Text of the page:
This Table Compares Maui Real Estate Sales Volumes for Homes, Condo and Land During March 2011 and March 2012

Table comparing Maui Real Estate Sales Volumes for March 2011 and March 2012

By my count, Maui Realtors have reported 80 home sales for March 2012 at a median price of $432,500. That compares to 89 homes sold in March 2011 at a median of $450,000. That is around a 10% dip in volume and a 4% dip in median prices when comparing this March to last March.

Maui Realtors have reported 128 condo sales last month at a median price of $370,000. By comparison, there were 124 condos sold at a median of $289,000. That represents a 3% increase in volume and a 28% increase in median prices for March 2012 over March 2011.

Land transactions for March 2012 stand at 21 sales at a median price of $455,000. Last March, there were 10 sales reported at a median of $517,500. That is a robust 110% increase in sales volume and a 12% decrease in median price.

The Maui Real Estate market continues to be impacted by the sale of Bank Owned Properties (REOs) and Short Sales. There were 66 bank owned or short sale closes on Maui last Month. Of the 80 homes that sold, 34 were REOs or Short Sales. That is 42.5% of the sales volume. Of the 128 condos that sold, 30 were REOs or Short Sales. That is 23% of the condo sales. Of the 21 land sales that closed, 2 were REOs. There were an additional four bankruptcy sales among the 21 closes.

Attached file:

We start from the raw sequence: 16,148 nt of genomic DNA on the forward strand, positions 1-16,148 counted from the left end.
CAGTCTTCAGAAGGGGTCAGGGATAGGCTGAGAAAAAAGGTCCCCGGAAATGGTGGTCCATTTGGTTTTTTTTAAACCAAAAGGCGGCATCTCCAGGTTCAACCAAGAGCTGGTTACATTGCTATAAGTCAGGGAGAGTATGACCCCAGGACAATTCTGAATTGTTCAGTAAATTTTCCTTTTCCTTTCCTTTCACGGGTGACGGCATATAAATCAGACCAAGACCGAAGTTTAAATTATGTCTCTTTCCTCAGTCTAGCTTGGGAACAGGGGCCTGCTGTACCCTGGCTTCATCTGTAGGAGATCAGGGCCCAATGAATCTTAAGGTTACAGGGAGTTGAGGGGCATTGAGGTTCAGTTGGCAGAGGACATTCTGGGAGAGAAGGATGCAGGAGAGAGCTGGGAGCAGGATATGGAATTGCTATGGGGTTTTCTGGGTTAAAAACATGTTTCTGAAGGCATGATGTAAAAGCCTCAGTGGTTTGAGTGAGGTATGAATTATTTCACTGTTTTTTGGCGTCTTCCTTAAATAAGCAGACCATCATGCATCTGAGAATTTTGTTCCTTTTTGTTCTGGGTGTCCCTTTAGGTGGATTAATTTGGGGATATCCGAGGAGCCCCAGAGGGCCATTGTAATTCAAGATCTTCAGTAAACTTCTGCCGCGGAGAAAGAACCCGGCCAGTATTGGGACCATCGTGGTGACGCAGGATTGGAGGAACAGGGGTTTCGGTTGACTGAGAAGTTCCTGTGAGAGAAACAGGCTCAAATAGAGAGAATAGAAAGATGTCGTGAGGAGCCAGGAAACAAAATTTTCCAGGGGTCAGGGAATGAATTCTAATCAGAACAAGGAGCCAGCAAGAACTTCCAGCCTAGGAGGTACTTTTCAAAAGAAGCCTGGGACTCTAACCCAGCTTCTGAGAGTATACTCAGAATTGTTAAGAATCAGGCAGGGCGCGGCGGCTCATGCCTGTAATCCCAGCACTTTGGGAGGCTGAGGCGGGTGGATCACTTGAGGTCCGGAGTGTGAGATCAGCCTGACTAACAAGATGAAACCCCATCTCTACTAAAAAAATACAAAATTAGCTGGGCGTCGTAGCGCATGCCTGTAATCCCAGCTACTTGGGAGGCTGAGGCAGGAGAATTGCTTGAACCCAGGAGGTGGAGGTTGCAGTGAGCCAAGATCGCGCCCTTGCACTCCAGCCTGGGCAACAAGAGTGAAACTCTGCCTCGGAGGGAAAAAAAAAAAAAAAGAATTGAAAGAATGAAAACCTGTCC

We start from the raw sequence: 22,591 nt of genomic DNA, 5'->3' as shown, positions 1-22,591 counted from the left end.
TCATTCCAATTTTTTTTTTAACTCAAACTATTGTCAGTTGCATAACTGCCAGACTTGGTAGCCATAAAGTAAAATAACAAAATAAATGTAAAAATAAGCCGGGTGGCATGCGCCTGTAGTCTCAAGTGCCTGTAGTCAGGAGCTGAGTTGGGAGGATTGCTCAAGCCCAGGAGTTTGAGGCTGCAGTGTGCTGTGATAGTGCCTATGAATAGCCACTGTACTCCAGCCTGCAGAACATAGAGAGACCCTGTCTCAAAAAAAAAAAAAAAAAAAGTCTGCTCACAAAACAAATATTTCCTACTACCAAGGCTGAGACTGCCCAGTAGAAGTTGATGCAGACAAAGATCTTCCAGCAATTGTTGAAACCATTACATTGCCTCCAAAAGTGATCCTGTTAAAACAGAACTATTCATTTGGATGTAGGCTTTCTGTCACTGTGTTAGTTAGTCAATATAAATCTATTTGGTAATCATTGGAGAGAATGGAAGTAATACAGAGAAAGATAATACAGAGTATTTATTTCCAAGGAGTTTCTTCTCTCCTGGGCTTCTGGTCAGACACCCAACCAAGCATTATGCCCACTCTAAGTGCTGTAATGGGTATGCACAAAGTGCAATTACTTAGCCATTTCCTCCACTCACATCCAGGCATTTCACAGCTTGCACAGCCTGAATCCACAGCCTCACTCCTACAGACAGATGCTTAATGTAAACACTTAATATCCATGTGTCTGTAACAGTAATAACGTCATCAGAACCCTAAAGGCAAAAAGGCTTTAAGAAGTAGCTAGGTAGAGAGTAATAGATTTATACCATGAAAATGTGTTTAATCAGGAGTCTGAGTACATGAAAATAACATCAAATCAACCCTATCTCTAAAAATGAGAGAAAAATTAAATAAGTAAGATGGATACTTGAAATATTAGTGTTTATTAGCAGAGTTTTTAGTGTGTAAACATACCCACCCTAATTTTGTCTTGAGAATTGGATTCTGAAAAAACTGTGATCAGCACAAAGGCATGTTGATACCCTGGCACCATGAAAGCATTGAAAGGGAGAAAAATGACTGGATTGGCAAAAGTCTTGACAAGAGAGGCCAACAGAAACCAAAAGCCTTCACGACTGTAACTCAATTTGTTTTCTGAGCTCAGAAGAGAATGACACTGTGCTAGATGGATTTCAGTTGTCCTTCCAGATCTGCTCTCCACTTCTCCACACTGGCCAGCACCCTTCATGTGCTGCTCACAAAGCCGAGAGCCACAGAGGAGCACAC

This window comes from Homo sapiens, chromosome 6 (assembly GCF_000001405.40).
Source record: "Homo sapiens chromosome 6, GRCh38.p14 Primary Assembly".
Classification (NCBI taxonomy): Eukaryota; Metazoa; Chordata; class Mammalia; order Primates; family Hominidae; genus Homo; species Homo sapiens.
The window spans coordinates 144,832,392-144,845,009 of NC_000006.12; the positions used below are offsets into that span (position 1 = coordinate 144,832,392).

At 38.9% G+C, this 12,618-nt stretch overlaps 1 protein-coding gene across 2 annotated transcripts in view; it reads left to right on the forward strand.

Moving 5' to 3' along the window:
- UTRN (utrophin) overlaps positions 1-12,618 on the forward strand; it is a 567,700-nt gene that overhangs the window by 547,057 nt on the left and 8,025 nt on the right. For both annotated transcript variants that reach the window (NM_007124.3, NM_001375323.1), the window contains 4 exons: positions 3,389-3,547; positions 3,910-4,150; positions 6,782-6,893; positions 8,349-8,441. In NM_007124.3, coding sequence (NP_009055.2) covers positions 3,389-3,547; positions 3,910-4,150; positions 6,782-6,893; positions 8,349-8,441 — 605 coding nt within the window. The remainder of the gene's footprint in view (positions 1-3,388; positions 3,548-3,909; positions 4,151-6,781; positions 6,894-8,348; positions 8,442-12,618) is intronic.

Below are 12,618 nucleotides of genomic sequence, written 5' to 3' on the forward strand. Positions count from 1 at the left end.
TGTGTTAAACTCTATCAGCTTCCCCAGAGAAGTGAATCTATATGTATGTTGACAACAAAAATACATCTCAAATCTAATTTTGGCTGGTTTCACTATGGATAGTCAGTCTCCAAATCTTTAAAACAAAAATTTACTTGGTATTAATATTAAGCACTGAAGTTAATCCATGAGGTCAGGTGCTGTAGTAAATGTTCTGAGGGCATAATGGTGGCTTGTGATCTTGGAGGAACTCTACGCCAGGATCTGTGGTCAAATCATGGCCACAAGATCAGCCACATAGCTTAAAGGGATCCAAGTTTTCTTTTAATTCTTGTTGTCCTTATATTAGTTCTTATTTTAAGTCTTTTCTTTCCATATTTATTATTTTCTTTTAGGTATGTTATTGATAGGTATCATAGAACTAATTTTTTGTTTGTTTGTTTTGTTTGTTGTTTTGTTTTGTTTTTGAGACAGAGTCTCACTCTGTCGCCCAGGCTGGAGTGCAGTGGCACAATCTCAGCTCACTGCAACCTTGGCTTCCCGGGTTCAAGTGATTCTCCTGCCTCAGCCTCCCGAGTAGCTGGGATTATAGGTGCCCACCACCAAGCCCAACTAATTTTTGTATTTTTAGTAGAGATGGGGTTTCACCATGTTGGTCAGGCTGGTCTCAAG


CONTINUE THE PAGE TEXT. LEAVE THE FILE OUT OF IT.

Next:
Looking at the numbers above, the land sales volume is the big stand out for the month. The ugly step child of my unofficial stats posts is getting a day in the sun. Land sales started to slump from a volume stand point in the middle of 2007. Over that span of time, there had been only one month with 20+ sales. That was in early 2008 when there were 24 sales. The majority of those sales were a bulk purchase in a single development. What drove the market resurgence and is this the sign of increasing health in the land market? I would venture that value and opportunity are what drove an upswing in buyers. We are starting to see sellers adjust their pricing to levels where buyers are willing and able to purchase. The question remains whether March will start the beginning of an improved land market or if it is just an anomaly. There is still between 4 and 5 years worth of land inventory on the market so there is quite a ways to go before we see the dynamics in place to substantially raise values.